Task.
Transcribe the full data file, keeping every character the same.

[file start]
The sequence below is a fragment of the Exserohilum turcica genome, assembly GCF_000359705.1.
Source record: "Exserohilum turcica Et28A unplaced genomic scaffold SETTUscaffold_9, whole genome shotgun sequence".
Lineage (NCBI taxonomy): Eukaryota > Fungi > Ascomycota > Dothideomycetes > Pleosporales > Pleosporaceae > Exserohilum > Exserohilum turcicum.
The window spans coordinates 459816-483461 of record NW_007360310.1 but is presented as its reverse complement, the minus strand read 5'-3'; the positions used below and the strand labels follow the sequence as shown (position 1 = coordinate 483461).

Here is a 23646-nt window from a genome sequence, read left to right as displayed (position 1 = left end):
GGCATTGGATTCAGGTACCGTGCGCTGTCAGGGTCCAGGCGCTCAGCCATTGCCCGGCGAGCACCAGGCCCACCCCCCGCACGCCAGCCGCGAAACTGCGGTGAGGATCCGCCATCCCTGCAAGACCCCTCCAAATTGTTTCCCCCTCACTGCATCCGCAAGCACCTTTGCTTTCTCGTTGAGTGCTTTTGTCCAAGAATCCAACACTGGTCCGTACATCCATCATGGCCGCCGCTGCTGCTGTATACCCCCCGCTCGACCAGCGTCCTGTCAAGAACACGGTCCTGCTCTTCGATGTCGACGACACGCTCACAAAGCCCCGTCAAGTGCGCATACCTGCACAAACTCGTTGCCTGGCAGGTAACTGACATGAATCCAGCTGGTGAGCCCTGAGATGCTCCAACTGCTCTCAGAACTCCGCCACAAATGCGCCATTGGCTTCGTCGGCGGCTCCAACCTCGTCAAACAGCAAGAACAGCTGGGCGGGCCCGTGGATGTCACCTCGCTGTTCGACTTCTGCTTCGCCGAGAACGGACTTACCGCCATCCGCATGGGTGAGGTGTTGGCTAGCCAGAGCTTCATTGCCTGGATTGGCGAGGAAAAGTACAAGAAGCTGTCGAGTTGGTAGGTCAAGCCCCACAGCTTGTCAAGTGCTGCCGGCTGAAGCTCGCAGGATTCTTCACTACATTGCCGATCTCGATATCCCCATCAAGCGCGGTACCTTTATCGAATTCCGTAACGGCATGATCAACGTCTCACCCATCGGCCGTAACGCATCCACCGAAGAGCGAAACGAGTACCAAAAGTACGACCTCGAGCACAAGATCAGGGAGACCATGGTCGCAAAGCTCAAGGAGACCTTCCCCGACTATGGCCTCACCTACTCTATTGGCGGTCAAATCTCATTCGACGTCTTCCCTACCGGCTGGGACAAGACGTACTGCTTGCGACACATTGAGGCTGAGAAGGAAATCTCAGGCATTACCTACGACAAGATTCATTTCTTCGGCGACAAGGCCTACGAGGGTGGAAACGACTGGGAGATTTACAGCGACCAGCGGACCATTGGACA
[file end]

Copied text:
The sequence below is a fragment of the Exserohilum turcica genome, assembly GCF_000359705.1.
Source record: "Exserohilum turcica Et28A unplaced genomic scaffold SETTUscaffold_9, whole genome shotgun sequence".
Lineage (NCBI taxonomy): Eukaryota > Fungi > Ascomycota > Dothideomycetes > Pleosporales > Pleosporaceae > Exserohilum > Exserohilum turcicum.
The window spans coordinates 459816-483461 of record NW_007360310.1 but is presented as its reverse complement, the minus strand read 5'-3'; the positions used below and the strand labels follow the sequence as shown (position 1 = coordinate 483461).

Here is a 23646-nt window from a genome sequence, read left to right as displayed (position 1 = left end):
GGCATTGGATTCAGGTACCGTGCGCTGTCAGGGTCCAGGCGCTCAGCCATTGCCCGGCGAGCACCAGGCCCACCCCCCGCACGCCAGCCGCGAAACTGCGGTGAGGATCCGCCATCCCTGCAAGACCCCTCCAAATTGTTTCCCCCTCACTGCATCCGCAAGCACCTTTGCTTTCTCGTTGAGTGCTTTTGTCCAAGAATCCAACACTGGTCCGTACATCCATCATGGCCGCCGCTGCTGCTGTATACCCCCCGCTCGACCAGCGTCCTGTCAAGAACACGGTCCTGCTCTTCGATGTCGACGACACGCTCACAAAGCCCCGTCAAGTGCGCATACCTGCACAAACTCGTTGCCTGGCAGGTAACTGACATGAATCCAGCTGGTGAGCCCTGAGATGCTCCAACTGCTCTCAGAACTCCGCCACAAATGCGCCATTGGCTTCGTCGGCGGCTCCAACCTCGTCAAACAGCAAGAACAGCTGGGCGGGCCCGTGGATGTCACCTCGCTGTTCGACTTCTGCTTCGCCGAGAACGGACTTACCGCCATCCGCATGGGTGAGGTGTTGGCTAGCCAGAGCTTCATTGCCTGGATTGGCGAGGAAAAGTACAAGAAGCTGTCGAGTTGGTAGGTCAAGCCCCACAGCTTGTCAAGTGCTGCCGGCTGAAGCTCGCAGGATTCTTCACTACATTGCCGATCTCGATATCCCCATCAAGCGCGGTACCTTTATCGAATTCCGTAACGGCATGATCAACGTCTCACCCATCGGCCGTAACGCATCCACCGAAGAGCGAAACGAGTACCAAAAGTACGACCTCGAGCACAAGATCAGGGAGACCATGGTCGCAAAGCTCAAGGAGACCTTCCCCGACTATGGCCTCACCTACTCTATTGGCGGTCAAATCTCATTCGACGTCTTCCCTACCGGCTGGGACAAGACGTACTGCTTGCGACACATTGAGGCTGAGAAGGAAATCTCAGGCATTACCTACGACAAGATTCATTTCTTCGGCGACAAGGCCTACGAGGGTGGAAACGACTGGGAGATTTACAGCGACCAGCGGACCATTGGACA